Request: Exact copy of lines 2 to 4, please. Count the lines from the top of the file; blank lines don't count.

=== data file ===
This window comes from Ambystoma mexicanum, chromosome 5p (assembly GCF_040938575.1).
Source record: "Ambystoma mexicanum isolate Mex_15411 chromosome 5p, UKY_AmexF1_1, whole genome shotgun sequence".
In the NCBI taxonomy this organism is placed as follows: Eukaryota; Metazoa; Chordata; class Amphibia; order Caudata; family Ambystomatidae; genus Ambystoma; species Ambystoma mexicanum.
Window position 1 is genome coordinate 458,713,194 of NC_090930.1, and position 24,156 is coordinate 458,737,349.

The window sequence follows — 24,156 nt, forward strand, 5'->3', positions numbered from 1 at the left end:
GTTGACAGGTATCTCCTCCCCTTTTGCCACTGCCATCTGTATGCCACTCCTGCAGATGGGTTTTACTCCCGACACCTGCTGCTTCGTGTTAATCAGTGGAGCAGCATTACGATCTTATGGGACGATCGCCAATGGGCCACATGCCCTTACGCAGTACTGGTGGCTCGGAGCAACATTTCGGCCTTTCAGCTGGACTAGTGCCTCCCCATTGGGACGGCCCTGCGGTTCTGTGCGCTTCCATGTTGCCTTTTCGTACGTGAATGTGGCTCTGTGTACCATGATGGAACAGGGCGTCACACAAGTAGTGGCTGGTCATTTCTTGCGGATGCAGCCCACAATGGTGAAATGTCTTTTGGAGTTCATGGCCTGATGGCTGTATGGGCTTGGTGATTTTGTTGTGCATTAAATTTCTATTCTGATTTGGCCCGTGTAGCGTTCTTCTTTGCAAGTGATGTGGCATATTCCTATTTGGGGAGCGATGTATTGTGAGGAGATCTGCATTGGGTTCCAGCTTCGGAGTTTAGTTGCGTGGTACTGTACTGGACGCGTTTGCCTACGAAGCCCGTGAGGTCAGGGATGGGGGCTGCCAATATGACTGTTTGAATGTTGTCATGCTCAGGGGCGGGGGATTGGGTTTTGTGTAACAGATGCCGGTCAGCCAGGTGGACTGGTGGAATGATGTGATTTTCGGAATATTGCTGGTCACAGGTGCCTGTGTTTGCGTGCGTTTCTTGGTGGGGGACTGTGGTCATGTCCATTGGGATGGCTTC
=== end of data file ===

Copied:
Source record: "Ambystoma mexicanum isolate Mex_15411 chromosome 5p, UKY_AmexF1_1, whole genome shotgun sequence".
In the NCBI taxonomy this organism is placed as follows: Eukaryota; Metazoa; Chordata; class Amphibia; order Caudata; family Ambystomatidae; genus Ambystoma; species Ambystoma mexicanum.
Window position 1 is genome coordinate 458,713,194 of NC_090930.1, and position 24,156 is coordinate 458,737,349.